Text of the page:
Monday, December 5, 2011

Medication Ambivalence

Many people I know, and even I used to resist taking any kind of medication. This is especially true with prescription medication and those that affect mood, such as antidepressants. Looking back at the reasons I gave against taking antidepressants I realized that most of them were irrational and were based on irrational, culturally constructed beliefs. Through talking to people and personal experience, I devised a list of the most common reasons people give for- and against taking antidepressants.

Reasons People Give Against Taking Antidepressants

• Shortcut, does not involve work. Like plastic surgery
• Not a “natural” solution
• Involves changing something in you. Feel uncomfortable because the better "you" isn’t actually you
• Fear of changes in personality
• Temporary solution
• Fear of dependency and getting addicted (possibly on other drugs as well)
• Fear of having to take it for the rest of your life
• Possible side effects, e.g., nausea, insomnia, sexual dysfunction
• Possible withdrawal effects (under 20% of cases)
• Possible tolerance development (in about 20% or case, antidepressants loose effectiveness)
• Distrust of the pharmaceutical industry
• Cost (can be anywhere from 5 to 100 dollars a month)
• If you stop you can relapse into the illness
• Stigma of taking prescription medication
• Don't want to admit that there is something wrong with you (that you are sick and it’s not under your control) rather than a lifestyle choice.

Reasons For Taking Antidepressants

• If the depression is severe, antidepressants are most effective (scientifically proven)
• A last resort, if alternative remedies have not worked
• Many potential benefits, such as the possibility of complete remission (no more depression)
• Changes in personality
 – Greater self-confidence and less anxiety
 – Greater resilience in the face of set-backs
 – More joy
 – Positive changes in careers and relationships

My Own Concerns:

My initiate concerns about taking medication (form my journal, April 2009):
  • May have adverse unanticipated effects that will cause me to become worse off than I already am
    • Can cause relapse when discontinued, and leave me with even worse symptoms
  • may be unsafe and useless
    • Only half of the people relieve half of their symptoms
  • May cause dependency
    • Especially if it has been used regularly for an extended time or if it has been used in high doses
  • Addresses the symptoms and not the problem
    • Pharmacological interventions are largely palliative
    • Paxil is a symptom suppressant and too many people are taking it under the false assumption that it will cure their ills
    • [Drugs] release people from personal accountability, where lifestyle and self-perception changes would serve better
  • Might interfere with therapy
    • Can interfere with the mechanisms of successful therapy.
  • Can change my state of mind (alter my perception of the world and myself).
    • It will cause me to lose judgment and my ability to control my emotions and actions by deforming my way of thinking and feeling.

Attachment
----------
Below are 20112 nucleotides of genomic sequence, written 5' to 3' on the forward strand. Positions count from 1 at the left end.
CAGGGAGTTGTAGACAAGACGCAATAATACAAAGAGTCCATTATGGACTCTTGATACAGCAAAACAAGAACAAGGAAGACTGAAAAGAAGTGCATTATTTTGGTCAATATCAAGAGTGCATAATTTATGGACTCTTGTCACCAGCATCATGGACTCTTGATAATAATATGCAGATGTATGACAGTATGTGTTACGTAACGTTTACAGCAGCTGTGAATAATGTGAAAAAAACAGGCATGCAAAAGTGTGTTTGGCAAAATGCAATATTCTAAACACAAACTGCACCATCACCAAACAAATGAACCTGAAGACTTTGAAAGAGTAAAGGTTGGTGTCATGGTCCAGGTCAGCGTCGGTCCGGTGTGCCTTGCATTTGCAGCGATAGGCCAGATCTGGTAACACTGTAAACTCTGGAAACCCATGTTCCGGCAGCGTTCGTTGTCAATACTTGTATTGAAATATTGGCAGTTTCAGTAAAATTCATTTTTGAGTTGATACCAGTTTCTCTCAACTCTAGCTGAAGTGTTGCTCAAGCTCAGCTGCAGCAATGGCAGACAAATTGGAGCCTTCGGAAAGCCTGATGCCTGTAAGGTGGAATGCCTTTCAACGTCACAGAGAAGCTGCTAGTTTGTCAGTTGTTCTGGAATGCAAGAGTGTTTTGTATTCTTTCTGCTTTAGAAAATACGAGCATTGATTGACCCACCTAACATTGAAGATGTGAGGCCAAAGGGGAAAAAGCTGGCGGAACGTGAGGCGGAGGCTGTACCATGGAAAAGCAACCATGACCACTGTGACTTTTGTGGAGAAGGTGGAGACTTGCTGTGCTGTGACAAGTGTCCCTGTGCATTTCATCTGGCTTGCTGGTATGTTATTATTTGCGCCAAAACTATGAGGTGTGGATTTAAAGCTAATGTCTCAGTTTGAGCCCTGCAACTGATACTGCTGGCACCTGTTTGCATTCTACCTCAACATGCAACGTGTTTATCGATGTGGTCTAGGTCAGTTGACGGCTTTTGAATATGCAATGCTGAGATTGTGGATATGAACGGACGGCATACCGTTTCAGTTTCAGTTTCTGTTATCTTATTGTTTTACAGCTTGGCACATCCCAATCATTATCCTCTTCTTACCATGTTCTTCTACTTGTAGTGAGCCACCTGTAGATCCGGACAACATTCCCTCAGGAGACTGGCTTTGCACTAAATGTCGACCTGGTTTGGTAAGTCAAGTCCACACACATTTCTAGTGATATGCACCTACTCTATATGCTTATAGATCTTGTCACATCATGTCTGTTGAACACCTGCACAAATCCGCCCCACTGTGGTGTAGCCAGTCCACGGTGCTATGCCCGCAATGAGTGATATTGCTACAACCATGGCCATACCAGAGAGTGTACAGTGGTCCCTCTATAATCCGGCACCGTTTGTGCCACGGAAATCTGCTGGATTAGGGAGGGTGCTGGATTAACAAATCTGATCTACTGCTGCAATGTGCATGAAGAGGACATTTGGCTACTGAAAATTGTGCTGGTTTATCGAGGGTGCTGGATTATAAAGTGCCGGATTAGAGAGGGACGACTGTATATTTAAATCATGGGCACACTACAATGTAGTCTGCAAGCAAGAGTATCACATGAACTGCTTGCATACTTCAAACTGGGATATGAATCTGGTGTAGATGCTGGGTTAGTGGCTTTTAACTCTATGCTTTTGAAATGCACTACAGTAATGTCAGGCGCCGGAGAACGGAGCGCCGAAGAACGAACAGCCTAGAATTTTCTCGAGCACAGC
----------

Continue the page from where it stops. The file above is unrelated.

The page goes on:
• They were "spellbound" by the drugs themselves: by the pharmacological properties of the drugs themselves and by the professionals who convinced them that the drugs were going to help.
    • The person taking these drugs is and cannot be objective about the drugs
    • Since Paxil affects chemical communication in your body, your ability to perceive daily experiences or self identity can be affected.
Questions I Had For My Psychiatrist:
  • Q: What is the probability of full remission from the symptoms of depression?
  • Q: What are the probability, duration, and severity of Paxil withdrawal symptoms/discontinuation syndrome (when gradually decreasing the dose).
  • Q: What is the probability of getting physical and emotional symptoms that were not present prior to Paxilor worsened pre-existing symptoms—after withdrawing from the medication.
  • Q: For how long after quitting Paxil will I experience the side effects? (How long does it take for Paxil to be completely out of the system?)
    • Duration: 2/3 chance of symptoms subsiding within a month
  • Q:  Is there a test to predict susceptibility to dependence and likelihood of severe withdrawal symptoms, what they will be, and what the chance of relapse after I quit?
    • Cytochrome P450
    • CYP2D6
    • 5HTT (Serotonin Transporter)
  • Q: What is the probability of relapse after stopping medication?
  • Q: Why did my psychiatrist not inform me of the possibility of withdrawal symptoms when prescribing the antidepressant?
  • Q: If I miss a psychiatrist appointment, how do I ensure that I receive more of the medication, so I wont be forced to quit cold turkey and have withdrawal?
  • Q: What is the probability of developing tolerance?
    • approximately 20 percent of people who take antidepressants — the so-called "poop-out" effect. In such cases, the medications simply stop being effective.
  • Q: How will I know if I'll be taking this medication long-term?
  • Q: Are there harmful long-term effects, such as brain damage?

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